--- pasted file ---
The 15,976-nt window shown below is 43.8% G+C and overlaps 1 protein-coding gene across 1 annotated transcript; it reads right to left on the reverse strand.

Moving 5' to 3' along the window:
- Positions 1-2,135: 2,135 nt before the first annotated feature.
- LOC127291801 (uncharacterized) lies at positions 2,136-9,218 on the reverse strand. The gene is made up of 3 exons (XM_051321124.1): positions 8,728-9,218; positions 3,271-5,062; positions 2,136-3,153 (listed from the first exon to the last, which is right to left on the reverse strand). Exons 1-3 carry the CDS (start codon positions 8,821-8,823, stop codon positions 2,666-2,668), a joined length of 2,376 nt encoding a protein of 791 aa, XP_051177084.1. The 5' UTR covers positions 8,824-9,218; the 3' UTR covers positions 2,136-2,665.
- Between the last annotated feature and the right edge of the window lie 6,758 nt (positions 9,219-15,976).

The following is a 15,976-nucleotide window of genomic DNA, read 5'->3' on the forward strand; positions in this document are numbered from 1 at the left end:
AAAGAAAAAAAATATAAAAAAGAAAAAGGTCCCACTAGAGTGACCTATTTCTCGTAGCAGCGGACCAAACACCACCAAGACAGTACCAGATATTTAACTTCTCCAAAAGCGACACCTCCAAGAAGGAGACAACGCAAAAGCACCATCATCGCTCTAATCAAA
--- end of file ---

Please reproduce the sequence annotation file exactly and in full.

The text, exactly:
The 15,976-nt window shown below is 43.8% G+C and overlaps 1 protein-coding gene across 1 annotated transcript; it reads right to left on the reverse strand.

Moving 5' to 3' along the window:
- Positions 1-2,135: 2,135 nt before the first annotated feature.
- LOC127291801 (uncharacterized) lies at positions 2,136-9,218 on the reverse strand. The gene is made up of 3 exons (XM_051321124.1): positions 8,728-9,218; positions 3,271-5,062; positions 2,136-3,153 (listed from the first exon to the last, which is right to left on the reverse strand). Exons 1-3 carry the CDS (start codon positions 8,821-8,823, stop codon positions 2,666-2,668), a joined length of 2,376 nt encoding a protein of 791 aa, XP_051177084.1. The 5' UTR covers positions 8,824-9,218; the 3' UTR covers positions 2,136-2,665.
- Between the last annotated feature and the right edge of the window lie 6,758 nt (positions 9,219-15,976).

The following is a 15,976-nucleotide window of genomic DNA, read 5'->3' on the forward strand; positions in this document are numbered from 1 at the left end:
AAAGAAAAAAAATATAAAAAAGAAAAAGGTCCCACTAGAGTGACCTATTTCTCGTAGCAGCGGACCAAACACCACCAAGACAGTACCAGATATTTAACTTCTCCAAAAGCGACACCTCCAAGAAGGAGACAACGCAAAAGCACCATCATCGCTCTAATCAAA